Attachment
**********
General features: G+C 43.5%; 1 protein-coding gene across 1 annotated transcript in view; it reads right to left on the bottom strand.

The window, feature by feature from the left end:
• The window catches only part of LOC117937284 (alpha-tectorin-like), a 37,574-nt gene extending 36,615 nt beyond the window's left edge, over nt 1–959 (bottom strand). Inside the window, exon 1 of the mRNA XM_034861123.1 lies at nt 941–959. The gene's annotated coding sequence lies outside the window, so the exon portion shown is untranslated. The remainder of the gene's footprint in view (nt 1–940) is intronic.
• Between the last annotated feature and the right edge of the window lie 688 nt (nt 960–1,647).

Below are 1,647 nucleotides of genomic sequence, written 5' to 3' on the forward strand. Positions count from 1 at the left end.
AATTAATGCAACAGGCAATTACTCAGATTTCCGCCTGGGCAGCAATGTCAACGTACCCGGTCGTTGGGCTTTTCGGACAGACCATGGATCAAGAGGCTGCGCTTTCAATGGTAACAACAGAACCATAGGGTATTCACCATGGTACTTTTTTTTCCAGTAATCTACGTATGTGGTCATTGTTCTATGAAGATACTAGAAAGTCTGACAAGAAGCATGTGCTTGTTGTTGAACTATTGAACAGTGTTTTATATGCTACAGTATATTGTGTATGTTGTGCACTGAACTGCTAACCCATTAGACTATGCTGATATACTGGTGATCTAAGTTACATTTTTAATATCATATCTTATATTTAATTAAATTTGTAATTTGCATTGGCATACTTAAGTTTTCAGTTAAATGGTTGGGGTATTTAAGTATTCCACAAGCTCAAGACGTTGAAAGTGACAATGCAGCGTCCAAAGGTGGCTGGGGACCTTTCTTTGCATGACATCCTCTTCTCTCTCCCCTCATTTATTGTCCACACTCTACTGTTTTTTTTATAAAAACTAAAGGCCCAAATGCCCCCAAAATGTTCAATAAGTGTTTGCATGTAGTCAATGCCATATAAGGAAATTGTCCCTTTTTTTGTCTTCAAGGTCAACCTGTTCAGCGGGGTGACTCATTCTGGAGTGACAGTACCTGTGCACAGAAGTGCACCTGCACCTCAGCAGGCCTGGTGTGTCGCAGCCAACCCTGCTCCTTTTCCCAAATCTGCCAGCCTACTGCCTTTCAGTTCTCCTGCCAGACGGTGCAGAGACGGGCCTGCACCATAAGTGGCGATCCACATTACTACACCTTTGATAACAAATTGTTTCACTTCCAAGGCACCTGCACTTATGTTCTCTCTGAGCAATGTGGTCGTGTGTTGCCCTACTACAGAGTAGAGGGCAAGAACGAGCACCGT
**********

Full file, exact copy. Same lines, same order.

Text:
General features: G+C 43.5%; 1 protein-coding gene across 1 annotated transcript in view; it reads right to left on the bottom strand.

The window, feature by feature from the left end:
• The window catches only part of LOC117937284 (alpha-tectorin-like), a 37,574-nt gene extending 36,615 nt beyond the window's left edge, over nt 1–959 (bottom strand). Inside the window, exon 1 of the mRNA XM_034861123.1 lies at nt 941–959. The gene's annotated coding sequence lies outside the window, so the exon portion shown is untranslated. The remainder of the gene's footprint in view (nt 1–940) is intronic.
• Between the last annotated feature and the right edge of the window lie 688 nt (nt 960–1,647).

Below are 1,647 nucleotides of genomic sequence, written 5' to 3' on the forward strand. Positions count from 1 at the left end.
AATTAATGCAACAGGCAATTACTCAGATTTCCGCCTGGGCAGCAATGTCAACGTACCCGGTCGTTGGGCTTTTCGGACAGACCATGGATCAAGAGGCTGCGCTTTCAATGGTAACAACAGAACCATAGGGTATTCACCATGGTACTTTTTTTTCCAGTAATCTACGTATGTGGTCATTGTTCTATGAAGATACTAGAAAGTCTGACAAGAAGCATGTGCTTGTTGTTGAACTATTGAACAGTGTTTTATATGCTACAGTATATTGTGTATGTTGTGCACTGAACTGCTAACCCATTAGACTATGCTGATATACTGGTGATCTAAGTTACATTTTTAATATCATATCTTATATTTAATTAAATTTGTAATTTGCATTGGCATACTTAAGTTTTCAGTTAAATGGTTGGGGTATTTAAGTATTCCACAAGCTCAAGACGTTGAAAGTGACAATGCAGCGTCCAAAGGTGGCTGGGGACCTTTCTTTGCATGACATCCTCTTCTCTCTCCCCTCATTTATTGTCCACACTCTACTGTTTTTTTTATAAAAACTAAAGGCCCAAATGCCCCCAAAATGTTCAATAAGTGTTTGCATGTAGTCAATGCCATATAAGGAAATTGTCCCTTTTTTTGTCTTCAAGGTCAACCTGTTCAGCGGGGTGACTCATTCTGGAGTGACAGTACCTGTGCACAGAAGTGCACCTGCACCTCAGCAGGCCTGGTGTGTCGCAGCCAACCCTGCTCCTTTTCCCAAATCTGCCAGCCTACTGCCTTTCAGTTCTCCTGCCAGACGGTGCAGAGACGGGCCTGCACCATAAGTGGCGATCCACATTACTACACCTTTGATAACAAATTGTTTCACTTCCAAGGCACCTGCACTTATGTTCTCTCTGAGCAATGTGGTCGTGTGTTGCCCTACTACAGAGTAGAGGGCAAGAACGAGCACCGT